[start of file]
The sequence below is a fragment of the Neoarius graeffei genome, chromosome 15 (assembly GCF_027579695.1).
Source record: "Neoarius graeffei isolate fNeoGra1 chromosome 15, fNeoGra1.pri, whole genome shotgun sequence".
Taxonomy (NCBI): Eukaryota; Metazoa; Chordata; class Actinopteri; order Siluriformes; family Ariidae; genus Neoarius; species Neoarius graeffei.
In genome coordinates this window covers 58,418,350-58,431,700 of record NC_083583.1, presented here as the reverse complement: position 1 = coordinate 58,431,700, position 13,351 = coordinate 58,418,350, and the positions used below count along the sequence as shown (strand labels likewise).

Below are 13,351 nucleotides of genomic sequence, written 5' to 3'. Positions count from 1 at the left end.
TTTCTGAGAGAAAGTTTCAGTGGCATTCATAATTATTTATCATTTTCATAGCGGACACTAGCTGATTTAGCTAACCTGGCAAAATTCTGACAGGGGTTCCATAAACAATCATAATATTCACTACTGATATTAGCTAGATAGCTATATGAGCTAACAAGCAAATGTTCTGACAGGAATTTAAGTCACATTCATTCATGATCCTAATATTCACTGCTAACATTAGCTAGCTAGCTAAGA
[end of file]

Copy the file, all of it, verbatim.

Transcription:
The sequence below is a fragment of the Neoarius graeffei genome, chromosome 15 (assembly GCF_027579695.1).
Source record: "Neoarius graeffei isolate fNeoGra1 chromosome 15, fNeoGra1.pri, whole genome shotgun sequence".
Taxonomy (NCBI): Eukaryota; Metazoa; Chordata; class Actinopteri; order Siluriformes; family Ariidae; genus Neoarius; species Neoarius graeffei.
In genome coordinates this window covers 58,418,350-58,431,700 of record NC_083583.1, presented here as the reverse complement: position 1 = coordinate 58,431,700, position 13,351 = coordinate 58,418,350, and the positions used below count along the sequence as shown (strand labels likewise).

Below are 13,351 nucleotides of genomic sequence, written 5' to 3'. Positions count from 1 at the left end.
TTTCTGAGAGAAAGTTTCAGTGGCATTCATAATTATTTATCATTTTCATAGCGGACACTAGCTGATTTAGCTAACCTGGCAAAATTCTGACAGGGGTTCCATAAACAATCATAATATTCACTACTGATATTAGCTAGATAGCTATATGAGCTAACAAGCAAATGTTCTGACAGGAATTTAAGTCACATTCATTCATGATCCTAATATTCACTGCTAACATTAGCTAGCTAGCTAAGA